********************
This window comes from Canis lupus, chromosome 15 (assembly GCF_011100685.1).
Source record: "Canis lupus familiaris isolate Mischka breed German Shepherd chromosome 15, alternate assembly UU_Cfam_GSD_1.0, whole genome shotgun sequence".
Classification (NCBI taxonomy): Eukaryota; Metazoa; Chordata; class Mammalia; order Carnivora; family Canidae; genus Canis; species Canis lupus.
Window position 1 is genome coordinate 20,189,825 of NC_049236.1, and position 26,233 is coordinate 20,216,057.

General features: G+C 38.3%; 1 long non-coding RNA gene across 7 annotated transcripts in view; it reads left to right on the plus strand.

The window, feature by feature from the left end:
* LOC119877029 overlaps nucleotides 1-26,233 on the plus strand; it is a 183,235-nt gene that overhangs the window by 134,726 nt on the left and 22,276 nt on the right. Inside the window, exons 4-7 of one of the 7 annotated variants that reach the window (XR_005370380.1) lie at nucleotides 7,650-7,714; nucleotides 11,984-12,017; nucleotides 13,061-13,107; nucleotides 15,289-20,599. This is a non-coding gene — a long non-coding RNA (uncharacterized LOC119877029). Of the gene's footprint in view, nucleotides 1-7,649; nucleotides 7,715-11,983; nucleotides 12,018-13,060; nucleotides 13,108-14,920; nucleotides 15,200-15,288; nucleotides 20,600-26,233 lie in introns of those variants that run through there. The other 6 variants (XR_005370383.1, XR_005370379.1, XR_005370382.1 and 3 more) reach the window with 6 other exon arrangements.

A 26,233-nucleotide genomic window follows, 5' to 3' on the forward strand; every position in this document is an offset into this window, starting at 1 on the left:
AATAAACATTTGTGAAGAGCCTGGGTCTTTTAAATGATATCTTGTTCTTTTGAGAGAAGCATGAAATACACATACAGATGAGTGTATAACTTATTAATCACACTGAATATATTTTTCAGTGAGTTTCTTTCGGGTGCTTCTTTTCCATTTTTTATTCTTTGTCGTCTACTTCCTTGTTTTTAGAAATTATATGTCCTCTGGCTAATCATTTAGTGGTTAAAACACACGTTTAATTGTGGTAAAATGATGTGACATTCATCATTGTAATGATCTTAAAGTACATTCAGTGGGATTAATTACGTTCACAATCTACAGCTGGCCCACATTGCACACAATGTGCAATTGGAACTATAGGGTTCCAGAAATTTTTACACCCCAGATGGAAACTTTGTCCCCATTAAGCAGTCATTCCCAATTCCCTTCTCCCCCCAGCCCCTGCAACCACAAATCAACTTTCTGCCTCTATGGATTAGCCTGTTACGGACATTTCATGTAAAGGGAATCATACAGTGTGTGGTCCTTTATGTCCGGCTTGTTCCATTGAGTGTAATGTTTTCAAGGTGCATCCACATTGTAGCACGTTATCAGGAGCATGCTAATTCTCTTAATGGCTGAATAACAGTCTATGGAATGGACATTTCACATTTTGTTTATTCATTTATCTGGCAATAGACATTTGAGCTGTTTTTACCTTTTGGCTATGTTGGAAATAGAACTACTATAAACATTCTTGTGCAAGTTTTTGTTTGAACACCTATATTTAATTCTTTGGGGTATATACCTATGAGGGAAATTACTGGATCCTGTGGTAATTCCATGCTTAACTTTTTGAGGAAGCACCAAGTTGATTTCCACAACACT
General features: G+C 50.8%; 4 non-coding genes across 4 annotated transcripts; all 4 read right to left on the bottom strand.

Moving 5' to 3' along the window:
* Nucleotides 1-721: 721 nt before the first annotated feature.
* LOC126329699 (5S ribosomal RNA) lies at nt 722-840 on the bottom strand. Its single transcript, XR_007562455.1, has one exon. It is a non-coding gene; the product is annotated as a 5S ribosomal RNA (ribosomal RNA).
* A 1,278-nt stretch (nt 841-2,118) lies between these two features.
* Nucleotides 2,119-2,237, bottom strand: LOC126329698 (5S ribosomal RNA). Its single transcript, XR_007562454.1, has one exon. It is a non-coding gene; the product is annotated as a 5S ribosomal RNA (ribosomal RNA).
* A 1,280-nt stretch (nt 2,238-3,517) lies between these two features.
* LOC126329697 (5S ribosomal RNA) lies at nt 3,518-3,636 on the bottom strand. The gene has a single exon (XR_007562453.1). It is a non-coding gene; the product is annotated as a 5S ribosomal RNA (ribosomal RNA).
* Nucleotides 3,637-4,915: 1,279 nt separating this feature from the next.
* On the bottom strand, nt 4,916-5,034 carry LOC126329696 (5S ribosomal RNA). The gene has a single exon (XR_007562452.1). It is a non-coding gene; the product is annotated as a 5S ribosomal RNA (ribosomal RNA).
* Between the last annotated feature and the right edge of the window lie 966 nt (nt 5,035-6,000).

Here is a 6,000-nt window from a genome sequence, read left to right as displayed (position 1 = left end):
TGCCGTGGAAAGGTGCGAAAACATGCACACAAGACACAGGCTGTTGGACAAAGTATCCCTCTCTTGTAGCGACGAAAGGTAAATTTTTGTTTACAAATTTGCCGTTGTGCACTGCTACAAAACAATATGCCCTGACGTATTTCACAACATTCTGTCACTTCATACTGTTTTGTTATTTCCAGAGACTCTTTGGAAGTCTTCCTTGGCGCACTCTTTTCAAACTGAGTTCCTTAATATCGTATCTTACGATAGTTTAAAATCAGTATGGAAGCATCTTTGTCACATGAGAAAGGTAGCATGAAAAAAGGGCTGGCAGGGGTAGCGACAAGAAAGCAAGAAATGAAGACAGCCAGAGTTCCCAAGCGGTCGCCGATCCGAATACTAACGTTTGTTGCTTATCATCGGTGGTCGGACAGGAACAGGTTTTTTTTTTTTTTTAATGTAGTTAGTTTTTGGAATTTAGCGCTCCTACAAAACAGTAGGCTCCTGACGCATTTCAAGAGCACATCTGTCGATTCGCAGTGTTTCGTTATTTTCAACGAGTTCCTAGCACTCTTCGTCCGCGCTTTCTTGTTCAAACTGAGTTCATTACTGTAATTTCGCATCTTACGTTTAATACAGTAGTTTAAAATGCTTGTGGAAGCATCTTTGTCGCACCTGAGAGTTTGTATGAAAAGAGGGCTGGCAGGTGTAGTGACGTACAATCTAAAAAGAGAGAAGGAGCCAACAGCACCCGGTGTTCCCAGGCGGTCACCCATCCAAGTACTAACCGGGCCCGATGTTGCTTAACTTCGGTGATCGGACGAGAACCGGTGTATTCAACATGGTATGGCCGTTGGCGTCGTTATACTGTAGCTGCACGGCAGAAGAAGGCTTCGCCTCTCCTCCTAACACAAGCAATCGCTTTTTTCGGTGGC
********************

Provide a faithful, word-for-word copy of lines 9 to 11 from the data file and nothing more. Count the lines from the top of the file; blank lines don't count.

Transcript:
AATAAACATTTGTGAAGAGCCTGGGTCTTTTAAATGATATCTTGTTCTTTTGAGAGAAGCATGAAATACACATACAGATGAGTGTATAACTTATTAATCACACTGAATATATTTTTCAGTGAGTTTCTTTCGGGTGCTTCTTTTCCATTTTTTATTCTTTGTCGTCTACTTCCTTGTTTTTAGAAATTATATGTCCTCTGGCTAATCATTTAGTGGTTAAAACACACGTTTAATTGTGGTAAAATGATGTGACATTCATCATTGTAATGATCTTAAAGTACATTCAGTGGGATTAATTACGTTCACAATCTACAGCTGGCCCACATTGCACACAATGTGCAATTGGAACTATAGGGTTCCAGAAATTTTTACACCCCAGATGGAAACTTTGTCCCCATTAAGCAGTCATTCCCAATTCCCTTCTCCCCCCAGCCCCTGCAACCACAAATCAACTTTCTGCCTCTATGGATTAGCCTGTTACGGACATTTCATGTAAAGGGAATCATACAGTGTGTGGTCCTTTATGTCCGGCTTGTTCCATTGAGTGTAATGTTTTCAAGGTGCATCCACATTGTAGCACGTTATCAGGAGCATGCTAATTCTCTTAATGGCTGAATAACAGTCTATGGAATGGACATTTCACATTTTGTTTATTCATTTATCTGGCAATAGACATTTGAGCTGTTTTTACCTTTTGGCTATGTTGGAAATAGAACTACTATAAACATTCTTGTGCAAGTTTTTGTTTGAACACCTATATTTAATTCTTTGGGGTATATACCTATGAGGGAAATTACTGGATCCTGTGGTAATTCCATGCTTAACTTTTTGAGGAAGCACCAAGTTGATTTCCACAACACT
General features: G+C 50.8%; 4 non-coding genes across 4 annotated transcripts; all 4 read right to left on the bottom strand.

Moving 5' to 3' along the window: